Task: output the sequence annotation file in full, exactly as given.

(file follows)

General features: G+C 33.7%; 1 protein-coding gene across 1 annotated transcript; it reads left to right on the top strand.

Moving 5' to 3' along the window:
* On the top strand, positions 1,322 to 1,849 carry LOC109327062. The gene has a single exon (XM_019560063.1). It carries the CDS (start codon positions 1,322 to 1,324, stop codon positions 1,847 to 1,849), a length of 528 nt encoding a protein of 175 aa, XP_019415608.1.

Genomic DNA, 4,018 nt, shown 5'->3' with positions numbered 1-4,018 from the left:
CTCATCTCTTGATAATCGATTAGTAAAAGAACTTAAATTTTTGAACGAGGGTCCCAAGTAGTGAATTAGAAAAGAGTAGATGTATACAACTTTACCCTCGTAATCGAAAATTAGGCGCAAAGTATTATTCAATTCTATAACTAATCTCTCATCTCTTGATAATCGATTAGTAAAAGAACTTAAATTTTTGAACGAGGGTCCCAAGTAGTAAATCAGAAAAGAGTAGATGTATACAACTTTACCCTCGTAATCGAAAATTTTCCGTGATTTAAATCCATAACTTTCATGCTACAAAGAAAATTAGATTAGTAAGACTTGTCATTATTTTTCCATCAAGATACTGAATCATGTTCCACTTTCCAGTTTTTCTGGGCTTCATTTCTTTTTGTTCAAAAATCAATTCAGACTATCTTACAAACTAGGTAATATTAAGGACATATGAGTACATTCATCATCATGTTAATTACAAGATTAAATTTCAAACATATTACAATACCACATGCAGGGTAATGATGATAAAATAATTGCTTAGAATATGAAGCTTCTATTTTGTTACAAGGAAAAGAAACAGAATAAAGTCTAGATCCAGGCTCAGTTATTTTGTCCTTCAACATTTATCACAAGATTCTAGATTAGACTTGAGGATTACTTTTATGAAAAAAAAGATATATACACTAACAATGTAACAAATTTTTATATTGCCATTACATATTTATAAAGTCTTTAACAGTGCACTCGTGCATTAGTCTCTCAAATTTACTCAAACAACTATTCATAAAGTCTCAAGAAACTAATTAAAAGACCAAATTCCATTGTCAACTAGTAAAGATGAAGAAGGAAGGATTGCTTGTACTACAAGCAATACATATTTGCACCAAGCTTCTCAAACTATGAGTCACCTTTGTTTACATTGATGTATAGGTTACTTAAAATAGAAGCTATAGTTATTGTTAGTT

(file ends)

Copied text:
General features: G+C 33.7%; 1 protein-coding gene across 1 annotated transcript; it reads left to right on the top strand.

Moving 5' to 3' along the window:
* On the top strand, positions 1,322 to 1,849 carry LOC109327062. The gene has a single exon (XM_019560063.1). It carries the CDS (start codon positions 1,322 to 1,324, stop codon positions 1,847 to 1,849), a length of 528 nt encoding a protein of 175 aa, XP_019415608.1.

Genomic DNA, 4,018 nt, shown 5'->3' with positions numbered 1-4,018 from the left:
CTCATCTCTTGATAATCGATTAGTAAAAGAACTTAAATTTTTGAACGAGGGTCCCAAGTAGTGAATTAGAAAAGAGTAGATGTATACAACTTTACCCTCGTAATCGAAAATTAGGCGCAAAGTATTATTCAATTCTATAACTAATCTCTCATCTCTTGATAATCGATTAGTAAAAGAACTTAAATTTTTGAACGAGGGTCCCAAGTAGTAAATCAGAAAAGAGTAGATGTATACAACTTTACCCTCGTAATCGAAAATTTTCCGTGATTTAAATCCATAACTTTCATGCTACAAAGAAAATTAGATTAGTAAGACTTGTCATTATTTTTCCATCAAGATACTGAATCATGTTCCACTTTCCAGTTTTTCTGGGCTTCATTTCTTTTTGTTCAAAAATCAATTCAGACTATCTTACAAACTAGGTAATATTAAGGACATATGAGTACATTCATCATCATGTTAATTACAAGATTAAATTTCAAACATATTACAATACCACATGCAGGGTAATGATGATAAAATAATTGCTTAGAATATGAAGCTTCTATTTTGTTACAAGGAAAAGAAACAGAATAAAGTCTAGATCCAGGCTCAGTTATTTTGTCCTTCAACATTTATCACAAGATTCTAGATTAGACTTGAGGATTACTTTTATGAAAAAAAAGATATATACACTAACAATGTAACAAATTTTTATATTGCCATTACATATTTATAAAGTCTTTAACAGTGCACTCGTGCATTAGTCTCTCAAATTTACTCAAACAACTATTCATAAAGTCTCAAGAAACTAATTAAAAGACCAAATTCCATTGTCAACTAGTAAAGATGAAGAAGGAAGGATTGCTTGTACTACAAGCAATACATATTTGCACCAAGCTTCTCAAACTATGAGTCACCTTTGTTTACATTGATGTATAGGTTACTTAAAATAGAAGCTATAGTTATTGTTAGTT